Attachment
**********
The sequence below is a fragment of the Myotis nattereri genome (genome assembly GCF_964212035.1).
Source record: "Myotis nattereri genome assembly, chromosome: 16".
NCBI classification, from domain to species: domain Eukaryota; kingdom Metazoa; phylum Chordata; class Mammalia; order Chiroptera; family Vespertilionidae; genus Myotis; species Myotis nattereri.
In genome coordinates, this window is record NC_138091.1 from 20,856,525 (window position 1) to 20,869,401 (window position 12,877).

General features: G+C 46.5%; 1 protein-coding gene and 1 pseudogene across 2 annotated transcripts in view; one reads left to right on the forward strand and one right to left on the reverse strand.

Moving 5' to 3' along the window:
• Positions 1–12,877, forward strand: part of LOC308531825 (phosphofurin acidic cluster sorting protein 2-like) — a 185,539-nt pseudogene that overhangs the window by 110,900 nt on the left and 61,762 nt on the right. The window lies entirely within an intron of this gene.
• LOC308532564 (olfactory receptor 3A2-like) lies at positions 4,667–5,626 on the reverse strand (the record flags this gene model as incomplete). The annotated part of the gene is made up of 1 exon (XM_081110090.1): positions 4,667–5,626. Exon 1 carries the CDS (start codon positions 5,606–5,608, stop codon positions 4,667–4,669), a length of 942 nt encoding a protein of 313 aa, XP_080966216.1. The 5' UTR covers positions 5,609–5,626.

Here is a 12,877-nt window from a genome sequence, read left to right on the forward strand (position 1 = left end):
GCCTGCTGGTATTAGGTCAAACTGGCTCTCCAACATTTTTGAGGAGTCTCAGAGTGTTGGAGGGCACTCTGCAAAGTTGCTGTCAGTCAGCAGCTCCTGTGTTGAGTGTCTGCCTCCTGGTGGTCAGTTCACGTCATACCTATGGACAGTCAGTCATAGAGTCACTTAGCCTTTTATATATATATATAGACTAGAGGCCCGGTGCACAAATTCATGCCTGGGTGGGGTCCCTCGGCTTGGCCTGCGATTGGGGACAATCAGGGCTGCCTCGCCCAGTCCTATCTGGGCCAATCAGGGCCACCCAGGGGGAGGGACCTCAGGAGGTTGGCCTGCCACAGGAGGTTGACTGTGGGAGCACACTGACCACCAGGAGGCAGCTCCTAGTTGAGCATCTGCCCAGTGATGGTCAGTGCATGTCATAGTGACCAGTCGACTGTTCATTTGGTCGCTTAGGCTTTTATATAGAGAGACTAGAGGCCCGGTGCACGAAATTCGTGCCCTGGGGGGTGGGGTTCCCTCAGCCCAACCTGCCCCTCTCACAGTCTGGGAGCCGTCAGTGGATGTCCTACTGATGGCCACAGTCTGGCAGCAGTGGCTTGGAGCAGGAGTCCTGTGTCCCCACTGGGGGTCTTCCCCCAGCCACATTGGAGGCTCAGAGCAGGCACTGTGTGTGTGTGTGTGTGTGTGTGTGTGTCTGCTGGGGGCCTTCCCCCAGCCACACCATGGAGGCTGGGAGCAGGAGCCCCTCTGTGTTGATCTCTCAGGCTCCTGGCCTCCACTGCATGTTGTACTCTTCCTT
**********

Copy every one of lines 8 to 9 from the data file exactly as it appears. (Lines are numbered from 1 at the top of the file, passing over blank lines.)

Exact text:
• LOC308532564 (olfactory receptor 3A2-like) lies at positions 4,667–5,626 on the reverse strand (the record flags this gene model as incomplete). The annotated part of the gene is made up of 1 exon (XM_081110090.1): positions 4,667–5,626. Exon 1 carries the CDS (start codon positions 5,606–5,608, stop codon positions 4,667–4,669), a length of 942 nt encoding a protein of 313 aa, XP_080966216.1. The 5' UTR covers positions 5,609–5,626.

Here is a 12,877-nt window from a genome sequence, read left to right on the forward strand (position 1 = left end):